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Let

  • $f\in C^3(\mathbb R)$ with $f>0$ and $$\int f(x)\:{\rm d}x=1$$
  • $g:=\ln f$ (and assume $g'$ is Lipschitz continuous)
  • $n\in\mathbb N$, $$s(x,y):=\sum_{i=1}^n\left(g(y_i)-g(x_i)\right)$$ and $$h(x,y):=\min\left(1,e^{s(x,\:y)}\right)$$ for $x,y\in\mathbb R^n$
  • $x\in\mathbb R^n$ and $Y$ be a $\mathbb R^n$-valued normally distributed random variable on a probability space $(\Omega,\mathcal A,\operatorname P)$ with mean vector $x$ and covariance matrix $\sigma I_n$ for some $\sigma>0$ ($I_n$ denoting the $n\times n$ identity matrix)

I want to make the following argumentation rigorous: By Taylor's theorem, \begin{equation}\begin{split}h(x,Y)-h(x,(x_1,Y_2,\ldots,Y_n))&=\frac{\partial h}{\partial y_1}(x,(x_1,Y_2,\ldots,Y_n))(Y_1-x_1)\\&+\frac12\frac{\partial^2h}{\partial y_1^2}(x,(Z_1,Y_2,\ldots,Y_n))(Y_1-x_1)^2\end{split}\tag1\end{equation} for some real-valued random variable $Z_1$ with $Z_1\in[\min(x_1,Y_1),\max(x_1,Y_1)]$. Thus, \begin{equation}\begin{split}\left.\operatorname E\left[h(x,(y_1,Y_2,\ldots,Y_n))\right]\right|_{y_1\:=\:Y_1}&=\operatorname E\left[\min\left(1,e^A\right)\right]+g'(x_1)\operatorname E\left[1_{\left\{\:A\:<\:0\:\right\}}e^A\right](Y_1-x_1)\\&+\frac12(g''(Z_1)+\left|g'(Z_1)\right|^2)\left.\operatorname E\left[1_{\left\{\:B\:<\:0\:\right\}}e^B\right]\right|_{z_1\:=\:Z_1}(Y_1-x_1)^2.\end{split}\tag2\end{equation} Above, I wrote $$A:=\sum_{i=2}^n(g(Y_i)-g(x_i))$$ and $$B:=g(z_1)-g(x_1)+\sum_{i=2}^n(g(Y_i)-g(x_i))$$ in order to make the equation more readable (you need to replace them where they occur).

Question 1: There are two issues: The first one is that $(x,y)\mapsto\min(x,y)$ is partially differentiable in both arguments except on the diagonal $\Delta_2:=\left\{(x,y)\in\mathbb R^2:x=y\right\}$. Are we able to conclude the existence of $Z_1$ anyway? Note that $$\frac{\partial h}{\partial y_1}(x,y)=\begin{cases}\displaystyle g'(y_1)e^{s(x,\:y)}&\text{, if }s(x,y)<0\\0&\text{, if }s(x,y)>0\end{cases}\tag3$$ and $$\frac{\partial^2h}{\partial y_1^2}(x,y)=\begin{cases}\displaystyle(g''(y_1)+|g'(y_1)|^2)e^{s(x,\:y)}&\text{, if }s(x,y)<0\\0&\text{, if }s(x,y)>0\end{cases}\tag4$$ for all $y\in\mathbb R^n$.

Question 2: The second issue is the case $s(x,y)=0$. In order for $(3)$ to hold, we need to show that the probability of the corresponding event is $0$ (this seems to be related to the question whether the set on which the occurring function is not differentiable has Lebesgue measure $0$; and it's clear that $\Delta$ has Lebesgue measure $0$). How can we do that?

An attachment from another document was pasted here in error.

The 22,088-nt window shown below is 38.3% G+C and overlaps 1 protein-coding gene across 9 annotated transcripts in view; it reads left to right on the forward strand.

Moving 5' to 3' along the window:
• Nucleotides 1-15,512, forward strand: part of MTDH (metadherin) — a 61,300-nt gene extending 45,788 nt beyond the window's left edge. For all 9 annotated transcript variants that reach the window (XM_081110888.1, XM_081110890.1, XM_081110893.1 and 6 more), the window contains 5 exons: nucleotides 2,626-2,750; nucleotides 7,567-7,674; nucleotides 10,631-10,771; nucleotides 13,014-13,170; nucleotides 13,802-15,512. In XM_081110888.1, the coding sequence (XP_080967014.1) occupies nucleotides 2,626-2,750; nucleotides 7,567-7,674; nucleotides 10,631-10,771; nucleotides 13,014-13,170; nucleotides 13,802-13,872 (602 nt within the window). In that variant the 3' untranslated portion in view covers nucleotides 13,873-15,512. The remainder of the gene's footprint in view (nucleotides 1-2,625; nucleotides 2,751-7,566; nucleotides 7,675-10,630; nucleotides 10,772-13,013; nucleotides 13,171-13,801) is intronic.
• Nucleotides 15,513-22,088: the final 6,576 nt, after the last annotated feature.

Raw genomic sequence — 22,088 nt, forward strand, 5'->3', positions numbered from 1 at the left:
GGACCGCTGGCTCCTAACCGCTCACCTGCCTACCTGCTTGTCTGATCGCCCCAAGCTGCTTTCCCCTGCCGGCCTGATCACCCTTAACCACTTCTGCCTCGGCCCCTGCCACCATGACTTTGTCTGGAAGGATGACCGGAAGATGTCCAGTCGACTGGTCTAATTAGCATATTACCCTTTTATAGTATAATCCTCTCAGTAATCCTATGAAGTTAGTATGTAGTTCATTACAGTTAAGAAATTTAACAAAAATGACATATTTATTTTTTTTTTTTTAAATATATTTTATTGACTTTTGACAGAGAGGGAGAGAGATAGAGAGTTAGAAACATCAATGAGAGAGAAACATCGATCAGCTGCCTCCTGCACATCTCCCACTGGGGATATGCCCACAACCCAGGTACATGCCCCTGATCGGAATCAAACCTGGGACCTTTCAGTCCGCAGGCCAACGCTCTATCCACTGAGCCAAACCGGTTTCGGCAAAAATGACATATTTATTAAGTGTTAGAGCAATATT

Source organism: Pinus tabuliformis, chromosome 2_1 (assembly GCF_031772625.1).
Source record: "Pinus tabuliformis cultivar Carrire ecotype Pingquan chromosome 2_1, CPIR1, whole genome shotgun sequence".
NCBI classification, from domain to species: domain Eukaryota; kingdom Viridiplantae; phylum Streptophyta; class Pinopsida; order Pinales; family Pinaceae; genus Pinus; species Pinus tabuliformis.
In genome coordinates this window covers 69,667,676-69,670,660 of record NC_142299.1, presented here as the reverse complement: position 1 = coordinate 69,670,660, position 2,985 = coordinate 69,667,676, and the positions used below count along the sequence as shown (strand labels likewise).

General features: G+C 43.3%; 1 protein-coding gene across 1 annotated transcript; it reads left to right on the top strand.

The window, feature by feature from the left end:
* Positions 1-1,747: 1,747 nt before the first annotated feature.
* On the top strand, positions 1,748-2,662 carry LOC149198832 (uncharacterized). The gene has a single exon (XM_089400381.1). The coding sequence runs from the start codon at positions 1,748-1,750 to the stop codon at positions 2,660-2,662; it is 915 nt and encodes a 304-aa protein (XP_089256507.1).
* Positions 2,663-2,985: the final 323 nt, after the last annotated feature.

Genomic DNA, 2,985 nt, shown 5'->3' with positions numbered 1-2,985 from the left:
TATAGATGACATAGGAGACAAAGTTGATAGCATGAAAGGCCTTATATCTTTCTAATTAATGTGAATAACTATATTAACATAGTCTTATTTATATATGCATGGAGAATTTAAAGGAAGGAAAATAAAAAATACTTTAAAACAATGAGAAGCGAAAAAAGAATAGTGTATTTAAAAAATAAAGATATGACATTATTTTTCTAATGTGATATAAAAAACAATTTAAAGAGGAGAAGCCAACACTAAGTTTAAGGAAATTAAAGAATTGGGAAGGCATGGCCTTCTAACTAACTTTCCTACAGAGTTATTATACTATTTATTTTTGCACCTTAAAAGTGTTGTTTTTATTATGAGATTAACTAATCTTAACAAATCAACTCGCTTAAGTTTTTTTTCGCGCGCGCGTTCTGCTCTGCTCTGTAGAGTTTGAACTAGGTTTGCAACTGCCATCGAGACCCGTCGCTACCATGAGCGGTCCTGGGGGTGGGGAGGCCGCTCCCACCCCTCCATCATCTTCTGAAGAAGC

While it's clear that $h$ is partially differentiable with respect to the second variable except on a countable set, it is not clear to me why $h$ is even twice differentiable with respect to the second variable except on a set (at least) of Lebesgue measure $0$ (see this related question).

EDIT: Please take note of this related question which might yield a solution for question 2.

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  • $\begingroup$ Maybe we need to use a version of the Taylor formula with integral remainder which is valid when the derivative in the integral is only defined in a weak sense. In that case, it would be enough to show that $h$ has a weak second partial derivative. $\endgroup$ – 0xbadf00d May 5 at 7:54
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Obviously in the case that $n=1$, we have $s(x,x)=0$ and so if $f'(x) \neq 0$ then $\frac{\partial h}{\partial y_1}$ doesn't exist at $(x,x)$. So I will assume that $n \geq 2$.

Answer to Question 1. The random variable $Z_1$ will pretty much never exist. As an example, take $f$ to be the pdf of a normal distribution of standard deviation $1$, take $n=2$, and take $(x_1,x_2)=(1,0)$; then on the event $\left\{Y_2 \in (-1,1), f(Y_1)>\frac{f(1)f(0)}{f(Y_2)}\right\}$, we have that the LHS of (1) is strictly positive, but the RHS of (1) is nonpositive when $Z_1$ is replaced by any number between $x_1$ and $Y_1$.